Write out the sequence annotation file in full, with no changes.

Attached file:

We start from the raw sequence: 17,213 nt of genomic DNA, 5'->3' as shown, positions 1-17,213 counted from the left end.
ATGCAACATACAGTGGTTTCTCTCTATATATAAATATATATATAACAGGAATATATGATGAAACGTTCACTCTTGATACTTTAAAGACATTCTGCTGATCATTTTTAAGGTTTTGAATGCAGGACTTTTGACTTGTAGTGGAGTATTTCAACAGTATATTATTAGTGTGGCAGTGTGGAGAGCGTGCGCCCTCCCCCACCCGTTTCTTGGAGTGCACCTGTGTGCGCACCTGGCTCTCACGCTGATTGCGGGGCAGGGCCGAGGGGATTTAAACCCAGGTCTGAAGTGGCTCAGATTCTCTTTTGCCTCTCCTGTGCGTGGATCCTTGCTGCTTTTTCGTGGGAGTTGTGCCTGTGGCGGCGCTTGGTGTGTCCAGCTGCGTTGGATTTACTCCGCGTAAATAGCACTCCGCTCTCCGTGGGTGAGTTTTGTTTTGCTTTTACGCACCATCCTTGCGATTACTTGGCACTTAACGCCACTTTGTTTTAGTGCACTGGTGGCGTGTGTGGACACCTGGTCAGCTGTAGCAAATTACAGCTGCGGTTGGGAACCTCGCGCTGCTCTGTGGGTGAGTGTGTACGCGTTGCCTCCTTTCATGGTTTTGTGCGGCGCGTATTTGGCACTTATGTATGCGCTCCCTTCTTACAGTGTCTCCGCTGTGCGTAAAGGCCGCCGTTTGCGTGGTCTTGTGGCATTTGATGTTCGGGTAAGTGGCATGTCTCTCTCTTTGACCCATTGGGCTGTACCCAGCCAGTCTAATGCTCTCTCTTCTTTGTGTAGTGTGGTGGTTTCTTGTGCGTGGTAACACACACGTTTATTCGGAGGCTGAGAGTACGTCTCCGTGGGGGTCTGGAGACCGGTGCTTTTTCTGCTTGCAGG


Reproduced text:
We start from the raw sequence: 17,213 nt of genomic DNA, 5'->3' as shown, positions 1-17,213 counted from the left end.
ATGCAACATACAGTGGTTTCTCTCTATATATAAATATATATATAACAGGAATATATGATGAAACGTTCACTCTTGATACTTTAAAGACATTCTGCTGATCATTTTTAAGGTTTTGAATGCAGGACTTTTGACTTGTAGTGGAGTATTTCAACAGTATATTATTAGTGTGGCAGTGTGGAGAGCGTGCGCCCTCCCCCACCCGTTTCTTGGAGTGCACCTGTGTGCGCACCTGGCTCTCACGCTGATTGCGGGGCAGGGCCGAGGGGATTTAAACCCAGGTCTGAAGTGGCTCAGATTCTCTTTTGCCTCTCCTGTGCGTGGATCCTTGCTGCTTTTTCGTGGGAGTTGTGCCTGTGGCGGCGCTTGGTGTGTCCAGCTGCGTTGGATTTACTCCGCGTAAATAGCACTCCGCTCTCCGTGGGTGAGTTTTGTTTTGCTTTTACGCACCATCCTTGCGATTACTTGGCACTTAACGCCACTTTGTTTTAGTGCACTGGTGGCGTGTGTGGACACCTGGTCAGCTGTAGCAAATTACAGCTGCGGTTGGGAACCTCGCGCTGCTCTGTGGGTGAGTGTGTACGCGTTGCCTCCTTTCATGGTTTTGTGCGGCGCGTATTTGGCACTTATGTATGCGCTCCCTTCTTACAGTGTCTCCGCTGTGCGTAAAGGCCGCCGTTTGCGTGGTCTTGTGGCATTTGATGTTCGGGTAAGTGGCATGTCTCTCTCTTTGACCCATTGGGCTGTACCCAGCCAGTCTAATGCTCTCTCTTCTTTGTGTAGTGTGGTGGTTTCTTGTGCGTGGTAACACACACGTTTATTCGGAGGCTGAGAGTACGTCTCCGTGGGGGTCTGGAGACCGGTGCTTTTTCTGCTTGCAGG